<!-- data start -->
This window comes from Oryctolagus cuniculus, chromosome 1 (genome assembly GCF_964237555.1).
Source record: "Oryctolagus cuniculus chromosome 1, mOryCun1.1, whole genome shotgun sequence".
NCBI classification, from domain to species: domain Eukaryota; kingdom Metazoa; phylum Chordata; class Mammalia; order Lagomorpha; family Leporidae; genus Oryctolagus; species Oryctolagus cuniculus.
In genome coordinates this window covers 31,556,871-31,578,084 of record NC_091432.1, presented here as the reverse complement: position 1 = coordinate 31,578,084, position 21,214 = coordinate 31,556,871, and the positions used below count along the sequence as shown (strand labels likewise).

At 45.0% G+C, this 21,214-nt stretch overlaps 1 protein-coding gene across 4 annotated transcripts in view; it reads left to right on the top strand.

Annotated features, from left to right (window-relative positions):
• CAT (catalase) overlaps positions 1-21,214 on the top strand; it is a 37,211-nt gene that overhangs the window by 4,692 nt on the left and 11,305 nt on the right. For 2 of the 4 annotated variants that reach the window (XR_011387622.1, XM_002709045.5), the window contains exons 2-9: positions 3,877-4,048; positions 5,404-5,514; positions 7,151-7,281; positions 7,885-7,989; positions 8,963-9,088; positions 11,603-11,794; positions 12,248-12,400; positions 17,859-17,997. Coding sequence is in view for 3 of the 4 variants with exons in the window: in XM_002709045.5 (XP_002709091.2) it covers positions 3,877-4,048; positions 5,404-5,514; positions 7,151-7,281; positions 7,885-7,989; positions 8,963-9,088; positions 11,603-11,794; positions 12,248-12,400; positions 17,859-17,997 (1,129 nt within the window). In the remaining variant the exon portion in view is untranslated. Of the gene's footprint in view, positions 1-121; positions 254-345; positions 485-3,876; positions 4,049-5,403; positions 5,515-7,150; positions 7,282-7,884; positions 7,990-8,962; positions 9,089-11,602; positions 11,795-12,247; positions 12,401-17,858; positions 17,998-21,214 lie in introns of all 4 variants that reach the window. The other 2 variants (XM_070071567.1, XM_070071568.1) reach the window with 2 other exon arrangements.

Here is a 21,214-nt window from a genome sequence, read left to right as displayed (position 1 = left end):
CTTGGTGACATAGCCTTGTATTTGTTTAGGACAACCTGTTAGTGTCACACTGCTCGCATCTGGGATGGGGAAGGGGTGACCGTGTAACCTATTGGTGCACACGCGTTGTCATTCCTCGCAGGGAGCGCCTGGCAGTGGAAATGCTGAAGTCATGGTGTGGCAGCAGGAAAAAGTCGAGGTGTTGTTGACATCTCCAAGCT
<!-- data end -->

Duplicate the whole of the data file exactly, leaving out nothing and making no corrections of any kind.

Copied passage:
This window comes from Oryctolagus cuniculus, chromosome 1 (genome assembly GCF_964237555.1).
Source record: "Oryctolagus cuniculus chromosome 1, mOryCun1.1, whole genome shotgun sequence".
NCBI classification, from domain to species: domain Eukaryota; kingdom Metazoa; phylum Chordata; class Mammalia; order Lagomorpha; family Leporidae; genus Oryctolagus; species Oryctolagus cuniculus.
In genome coordinates this window covers 31,556,871-31,578,084 of record NC_091432.1, presented here as the reverse complement: position 1 = coordinate 31,578,084, position 21,214 = coordinate 31,556,871, and the positions used below count along the sequence as shown (strand labels likewise).

At 45.0% G+C, this 21,214-nt stretch overlaps 1 protein-coding gene across 4 annotated transcripts in view; it reads left to right on the top strand.

Annotated features, from left to right (window-relative positions):
• CAT (catalase) overlaps positions 1-21,214 on the top strand; it is a 37,211-nt gene that overhangs the window by 4,692 nt on the left and 11,305 nt on the right. For 2 of the 4 annotated variants that reach the window (XR_011387622.1, XM_002709045.5), the window contains exons 2-9: positions 3,877-4,048; positions 5,404-5,514; positions 7,151-7,281; positions 7,885-7,989; positions 8,963-9,088; positions 11,603-11,794; positions 12,248-12,400; positions 17,859-17,997. Coding sequence is in view for 3 of the 4 variants with exons in the window: in XM_002709045.5 (XP_002709091.2) it covers positions 3,877-4,048; positions 5,404-5,514; positions 7,151-7,281; positions 7,885-7,989; positions 8,963-9,088; positions 11,603-11,794; positions 12,248-12,400; positions 17,859-17,997 (1,129 nt within the window). In the remaining variant the exon portion in view is untranslated. Of the gene's footprint in view, positions 1-121; positions 254-345; positions 485-3,876; positions 4,049-5,403; positions 5,515-7,150; positions 7,282-7,884; positions 7,990-8,962; positions 9,089-11,602; positions 11,795-12,247; positions 12,401-17,858; positions 17,998-21,214 lie in introns of all 4 variants that reach the window. The other 2 variants (XM_070071567.1, XM_070071568.1) reach the window with 2 other exon arrangements.

Here is a 21,214-nt window from a genome sequence, read left to right as displayed (position 1 = left end):
CTTGGTGACATAGCCTTGTATTTGTTTAGGACAACCTGTTAGTGTCACACTGCTCGCATCTGGGATGGGGAAGGGGTGACCGTGTAACCTATTGGTGCACACGCGTTGTCATTCCTCGCAGGGAGCGCCTGGCAGTGGAAATGCTGAAGTCATGGTGTGGCAGCAGGAAAAAGTCGAGGTGTTGTTGACATCTCCAAGCT